(image by Phil Borges)
Having worked in the mental health field for 30 years, the issue of mental health is a personal issue in more ways than one. Upon retirement after those 30 years, I contemplated what I had learned. What I came to realize was that the sickness of the culture, which included the mental health system, mirrored the sickness of many of the people I worked with. I especially say this in regards to teenagers who were behaving in so-called anti-social ways, i.e., engaging in criminal behaviors, assaulting people, rape, etc. In seeing the bought and sold likes of our President Obama, Supreme Court Justice Clarence Thomas and Corporate cheerleaders such as Mitt Romney, I often thought, "geeze, these kids aren't acting much different from the mainstream corporations and politicians. If they were on the other side of the poverty line, they would probably be CEO's, Congressmen, Presidents or Supreme Court Justices."
My work pertained to primarily two populations, those diagnosed with mental illness (e.g., schizophrenia, bi-polar, personality disorders and depression) and adolescents who were at-risk for out-of-home placement due to criminal behaviors.
In working with adolescents, I reflected upon the "criminal" behaviors as simply modeling the behavior of the dominant culture; i.e., politicians and corporations. The difference between the two was pretty much socioeconomic. The lower socioeconomic kids who didn't have a shot at college or thumbed their noses at the corporate education system wound up in detention and ultimately jail. Meanwhile the more financially secure became CEO's, corporate managers, major stockholders and politicians (inclusive of justices).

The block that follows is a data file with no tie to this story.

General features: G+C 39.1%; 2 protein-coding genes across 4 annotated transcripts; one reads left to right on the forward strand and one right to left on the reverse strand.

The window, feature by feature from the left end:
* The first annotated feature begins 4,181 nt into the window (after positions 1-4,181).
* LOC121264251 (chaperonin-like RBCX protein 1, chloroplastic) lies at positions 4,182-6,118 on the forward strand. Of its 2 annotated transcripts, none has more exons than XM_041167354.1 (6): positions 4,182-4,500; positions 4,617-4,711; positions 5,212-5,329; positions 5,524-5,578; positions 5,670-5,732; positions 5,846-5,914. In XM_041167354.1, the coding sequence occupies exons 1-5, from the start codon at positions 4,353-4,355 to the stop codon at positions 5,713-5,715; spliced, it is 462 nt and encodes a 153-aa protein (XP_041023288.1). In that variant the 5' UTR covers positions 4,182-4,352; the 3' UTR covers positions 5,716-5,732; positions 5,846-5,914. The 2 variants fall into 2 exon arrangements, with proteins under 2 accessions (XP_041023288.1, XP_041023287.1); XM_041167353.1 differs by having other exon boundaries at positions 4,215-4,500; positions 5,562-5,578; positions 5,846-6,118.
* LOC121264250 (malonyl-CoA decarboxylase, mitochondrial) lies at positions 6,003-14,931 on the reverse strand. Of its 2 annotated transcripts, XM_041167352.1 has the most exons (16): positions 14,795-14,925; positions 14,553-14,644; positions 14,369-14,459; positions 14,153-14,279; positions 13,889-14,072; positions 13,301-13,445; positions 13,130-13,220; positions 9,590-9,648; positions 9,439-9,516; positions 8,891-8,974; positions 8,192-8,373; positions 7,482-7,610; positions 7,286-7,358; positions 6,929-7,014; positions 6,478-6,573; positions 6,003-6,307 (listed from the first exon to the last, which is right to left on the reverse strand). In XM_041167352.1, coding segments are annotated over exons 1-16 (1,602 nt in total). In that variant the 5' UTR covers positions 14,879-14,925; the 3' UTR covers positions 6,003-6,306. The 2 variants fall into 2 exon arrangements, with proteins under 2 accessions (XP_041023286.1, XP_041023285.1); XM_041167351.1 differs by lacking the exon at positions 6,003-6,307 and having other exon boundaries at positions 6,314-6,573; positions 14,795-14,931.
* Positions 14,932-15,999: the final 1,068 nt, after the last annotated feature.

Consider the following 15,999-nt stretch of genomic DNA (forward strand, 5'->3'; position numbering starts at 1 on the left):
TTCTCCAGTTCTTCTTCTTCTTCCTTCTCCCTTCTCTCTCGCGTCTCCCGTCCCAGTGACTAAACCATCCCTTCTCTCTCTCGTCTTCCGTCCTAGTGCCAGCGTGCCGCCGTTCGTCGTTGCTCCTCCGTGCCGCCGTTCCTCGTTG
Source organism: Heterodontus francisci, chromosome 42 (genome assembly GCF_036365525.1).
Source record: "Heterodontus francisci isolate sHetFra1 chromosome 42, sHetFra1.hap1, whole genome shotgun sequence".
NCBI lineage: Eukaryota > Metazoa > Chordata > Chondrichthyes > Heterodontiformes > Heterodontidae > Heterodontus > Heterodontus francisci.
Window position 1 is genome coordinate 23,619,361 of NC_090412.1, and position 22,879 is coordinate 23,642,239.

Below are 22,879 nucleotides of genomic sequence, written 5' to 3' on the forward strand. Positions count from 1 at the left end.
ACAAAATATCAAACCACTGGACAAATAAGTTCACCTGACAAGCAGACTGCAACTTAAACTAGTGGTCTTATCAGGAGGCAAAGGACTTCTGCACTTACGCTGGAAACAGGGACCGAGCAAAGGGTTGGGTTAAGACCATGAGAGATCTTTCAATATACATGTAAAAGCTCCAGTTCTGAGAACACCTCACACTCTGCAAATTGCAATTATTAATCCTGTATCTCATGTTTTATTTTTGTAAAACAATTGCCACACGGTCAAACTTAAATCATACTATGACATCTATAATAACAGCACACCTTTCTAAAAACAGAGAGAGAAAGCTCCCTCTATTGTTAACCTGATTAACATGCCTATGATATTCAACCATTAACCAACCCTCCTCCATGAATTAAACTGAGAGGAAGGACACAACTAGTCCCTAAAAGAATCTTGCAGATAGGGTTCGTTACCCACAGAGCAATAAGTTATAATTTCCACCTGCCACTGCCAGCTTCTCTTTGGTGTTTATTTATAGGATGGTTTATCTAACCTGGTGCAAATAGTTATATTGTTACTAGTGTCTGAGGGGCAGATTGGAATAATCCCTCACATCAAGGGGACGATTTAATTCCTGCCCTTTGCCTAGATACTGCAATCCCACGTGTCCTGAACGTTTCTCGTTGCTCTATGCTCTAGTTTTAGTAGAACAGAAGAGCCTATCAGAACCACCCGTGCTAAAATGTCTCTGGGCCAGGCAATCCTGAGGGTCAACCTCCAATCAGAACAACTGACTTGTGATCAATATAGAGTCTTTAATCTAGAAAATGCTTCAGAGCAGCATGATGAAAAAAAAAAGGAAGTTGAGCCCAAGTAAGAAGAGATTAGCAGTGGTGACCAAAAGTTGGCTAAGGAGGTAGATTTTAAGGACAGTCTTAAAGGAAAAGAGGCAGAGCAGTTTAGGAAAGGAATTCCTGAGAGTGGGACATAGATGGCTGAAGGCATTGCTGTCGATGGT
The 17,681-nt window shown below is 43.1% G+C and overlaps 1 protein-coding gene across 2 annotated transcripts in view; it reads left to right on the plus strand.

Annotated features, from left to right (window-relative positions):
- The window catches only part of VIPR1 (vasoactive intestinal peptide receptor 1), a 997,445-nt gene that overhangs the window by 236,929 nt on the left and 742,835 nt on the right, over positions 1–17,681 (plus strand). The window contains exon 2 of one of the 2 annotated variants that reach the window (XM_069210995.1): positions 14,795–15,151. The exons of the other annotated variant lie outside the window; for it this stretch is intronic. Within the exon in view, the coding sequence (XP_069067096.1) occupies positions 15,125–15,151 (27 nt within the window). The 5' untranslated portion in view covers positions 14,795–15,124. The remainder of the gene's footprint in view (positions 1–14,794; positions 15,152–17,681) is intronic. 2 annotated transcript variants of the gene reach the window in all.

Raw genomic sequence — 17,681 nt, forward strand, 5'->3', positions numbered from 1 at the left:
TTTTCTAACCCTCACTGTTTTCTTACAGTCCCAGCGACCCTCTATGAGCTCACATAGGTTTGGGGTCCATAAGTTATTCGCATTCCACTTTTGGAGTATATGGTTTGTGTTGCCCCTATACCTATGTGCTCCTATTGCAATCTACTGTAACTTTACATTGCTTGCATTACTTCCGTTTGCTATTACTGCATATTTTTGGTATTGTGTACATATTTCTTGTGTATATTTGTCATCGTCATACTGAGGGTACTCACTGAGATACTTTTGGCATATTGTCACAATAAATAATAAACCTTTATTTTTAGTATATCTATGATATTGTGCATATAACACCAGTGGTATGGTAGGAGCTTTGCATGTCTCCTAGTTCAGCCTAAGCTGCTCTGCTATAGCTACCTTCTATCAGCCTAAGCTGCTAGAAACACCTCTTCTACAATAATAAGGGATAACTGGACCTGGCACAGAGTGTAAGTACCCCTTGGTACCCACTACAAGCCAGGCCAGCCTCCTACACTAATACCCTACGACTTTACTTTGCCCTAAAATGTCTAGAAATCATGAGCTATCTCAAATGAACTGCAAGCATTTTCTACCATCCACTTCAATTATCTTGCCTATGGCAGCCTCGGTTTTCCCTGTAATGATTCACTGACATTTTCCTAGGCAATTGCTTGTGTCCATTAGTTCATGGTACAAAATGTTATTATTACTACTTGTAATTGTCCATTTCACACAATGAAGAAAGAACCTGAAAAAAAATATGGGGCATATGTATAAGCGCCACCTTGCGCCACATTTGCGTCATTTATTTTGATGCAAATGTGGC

There was a movie, Corporation, that was put out several years ago. The makers of this movie analyzed the behavior of corporations in relationship to the then DSMIV (Diagnostic and Statistics Manual) of the Psychiatric Association. The conclusion was that the corporations fit the diagnostic category of sociopathic disorder (The movie's site is at: http://thecorporation.com).
The criteria for this disorder are:
" failure to conform to social norms with respect to lawful behaviours as indicated by repeatedly performing acts that are grounds for arrest;
" deceitfulness, as indicated by repeated lying, use of aliases, or conning others for personal profit or pleasure;
" Impulsivity or failure to plan ahead;
" Irritability and aggressiveness, as indicated by repeated physical fights or assaults;
" Reckless disregard for safety of self or others;
" Consistent irresponsibility, as indicated by repeated failure to sustain consistent work behavior or honour financial obligations;
" Lack of remorse, as indicated by being indifferent to or rationalizing having hurt, mistreated, or stolen from another;
In lieu of this definition, consider the personality whose behavior created this:
Alberta Tar Sands
(image by Toronto Star)